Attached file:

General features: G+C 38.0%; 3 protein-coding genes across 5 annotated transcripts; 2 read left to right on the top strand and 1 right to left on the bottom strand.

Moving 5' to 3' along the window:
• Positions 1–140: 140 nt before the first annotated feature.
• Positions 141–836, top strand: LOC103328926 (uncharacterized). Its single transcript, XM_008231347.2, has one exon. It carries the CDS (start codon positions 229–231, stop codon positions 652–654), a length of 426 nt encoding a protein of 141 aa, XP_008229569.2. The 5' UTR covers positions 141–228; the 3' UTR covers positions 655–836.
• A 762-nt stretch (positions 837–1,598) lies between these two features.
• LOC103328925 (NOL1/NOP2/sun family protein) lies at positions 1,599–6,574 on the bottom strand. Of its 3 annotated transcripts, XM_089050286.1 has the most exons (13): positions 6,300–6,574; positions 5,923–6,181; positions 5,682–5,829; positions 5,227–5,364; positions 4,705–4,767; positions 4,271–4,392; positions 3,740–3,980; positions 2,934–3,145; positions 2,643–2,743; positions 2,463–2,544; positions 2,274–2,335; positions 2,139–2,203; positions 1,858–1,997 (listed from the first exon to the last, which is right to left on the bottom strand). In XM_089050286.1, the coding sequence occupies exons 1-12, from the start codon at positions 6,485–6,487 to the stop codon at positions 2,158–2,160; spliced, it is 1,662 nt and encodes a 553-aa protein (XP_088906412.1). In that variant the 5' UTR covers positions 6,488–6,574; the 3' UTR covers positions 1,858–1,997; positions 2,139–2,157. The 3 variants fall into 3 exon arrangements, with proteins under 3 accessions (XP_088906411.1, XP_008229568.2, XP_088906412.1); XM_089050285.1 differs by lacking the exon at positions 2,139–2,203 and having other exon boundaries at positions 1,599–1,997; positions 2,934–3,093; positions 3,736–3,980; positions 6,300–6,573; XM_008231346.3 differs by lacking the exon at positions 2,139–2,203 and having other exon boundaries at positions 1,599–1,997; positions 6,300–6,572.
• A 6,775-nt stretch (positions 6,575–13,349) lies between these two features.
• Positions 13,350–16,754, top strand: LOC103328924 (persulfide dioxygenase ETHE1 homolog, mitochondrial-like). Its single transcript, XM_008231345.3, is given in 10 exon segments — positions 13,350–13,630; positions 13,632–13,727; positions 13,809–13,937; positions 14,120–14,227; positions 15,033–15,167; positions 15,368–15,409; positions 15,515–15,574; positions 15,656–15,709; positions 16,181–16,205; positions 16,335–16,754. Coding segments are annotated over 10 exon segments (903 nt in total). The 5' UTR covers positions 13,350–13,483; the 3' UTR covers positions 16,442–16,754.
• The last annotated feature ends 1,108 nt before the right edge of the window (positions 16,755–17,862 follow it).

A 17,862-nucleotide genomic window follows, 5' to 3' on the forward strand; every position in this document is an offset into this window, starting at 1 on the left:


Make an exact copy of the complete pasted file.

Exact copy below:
General features: G+C 38.0%; 3 protein-coding genes across 5 annotated transcripts; 2 read left to right on the top strand and 1 right to left on the bottom strand.

Moving 5' to 3' along the window:
• Positions 1–140: 140 nt before the first annotated feature.
• Positions 141–836, top strand: LOC103328926 (uncharacterized). Its single transcript, XM_008231347.2, has one exon. It carries the CDS (start codon positions 229–231, stop codon positions 652–654), a length of 426 nt encoding a protein of 141 aa, XP_008229569.2. The 5' UTR covers positions 141–228; the 3' UTR covers positions 655–836.
• A 762-nt stretch (positions 837–1,598) lies between these two features.
• LOC103328925 (NOL1/NOP2/sun family protein) lies at positions 1,599–6,574 on the bottom strand. Of its 3 annotated transcripts, XM_089050286.1 has the most exons (13): positions 6,300–6,574; positions 5,923–6,181; positions 5,682–5,829; positions 5,227–5,364; positions 4,705–4,767; positions 4,271–4,392; positions 3,740–3,980; positions 2,934–3,145; positions 2,643–2,743; positions 2,463–2,544; positions 2,274–2,335; positions 2,139–2,203; positions 1,858–1,997 (listed from the first exon to the last, which is right to left on the bottom strand). In XM_089050286.1, the coding sequence occupies exons 1-12, from the start codon at positions 6,485–6,487 to the stop codon at positions 2,158–2,160; spliced, it is 1,662 nt and encodes a 553-aa protein (XP_088906412.1). In that variant the 5' UTR covers positions 6,488–6,574; the 3' UTR covers positions 1,858–1,997; positions 2,139–2,157. The 3 variants fall into 3 exon arrangements, with proteins under 3 accessions (XP_088906411.1, XP_008229568.2, XP_088906412.1); XM_089050285.1 differs by lacking the exon at positions 2,139–2,203 and having other exon boundaries at positions 1,599–1,997; positions 2,934–3,093; positions 3,736–3,980; positions 6,300–6,573; XM_008231346.3 differs by lacking the exon at positions 2,139–2,203 and having other exon boundaries at positions 1,599–1,997; positions 6,300–6,572.
• A 6,775-nt stretch (positions 6,575–13,349) lies between these two features.
• Positions 13,350–16,754, top strand: LOC103328924 (persulfide dioxygenase ETHE1 homolog, mitochondrial-like). Its single transcript, XM_008231345.3, is given in 10 exon segments — positions 13,350–13,630; positions 13,632–13,727; positions 13,809–13,937; positions 14,120–14,227; positions 15,033–15,167; positions 15,368–15,409; positions 15,515–15,574; positions 15,656–15,709; positions 16,181–16,205; positions 16,335–16,754. Coding segments are annotated over 10 exon segments (903 nt in total). The 5' UTR covers positions 13,350–13,483; the 3' UTR covers positions 16,442–16,754.
• The last annotated feature ends 1,108 nt before the right edge of the window (positions 16,755–17,862 follow it).

A 17,862-nucleotide genomic window follows, 5' to 3' on the forward strand; every position in this document is an offset into this window, starting at 1 on the left: